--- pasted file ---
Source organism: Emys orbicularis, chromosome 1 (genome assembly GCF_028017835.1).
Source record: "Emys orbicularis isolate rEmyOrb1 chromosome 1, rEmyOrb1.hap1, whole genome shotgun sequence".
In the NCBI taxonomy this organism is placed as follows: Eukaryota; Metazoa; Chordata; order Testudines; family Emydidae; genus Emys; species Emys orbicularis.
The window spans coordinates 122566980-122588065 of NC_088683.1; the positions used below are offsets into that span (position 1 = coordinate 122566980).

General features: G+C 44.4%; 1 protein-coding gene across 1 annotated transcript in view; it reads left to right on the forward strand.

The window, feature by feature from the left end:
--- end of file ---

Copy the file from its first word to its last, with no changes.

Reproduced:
Source organism: Emys orbicularis, chromosome 1 (genome assembly GCF_028017835.1).
Source record: "Emys orbicularis isolate rEmyOrb1 chromosome 1, rEmyOrb1.hap1, whole genome shotgun sequence".
In the NCBI taxonomy this organism is placed as follows: Eukaryota; Metazoa; Chordata; order Testudines; family Emydidae; genus Emys; species Emys orbicularis.
The window spans coordinates 122566980-122588065 of NC_088683.1; the positions used below are offsets into that span (position 1 = coordinate 122566980).

General features: G+C 44.4%; 1 protein-coding gene across 1 annotated transcript in view; it reads left to right on the forward strand.

The window, feature by feature from the left end: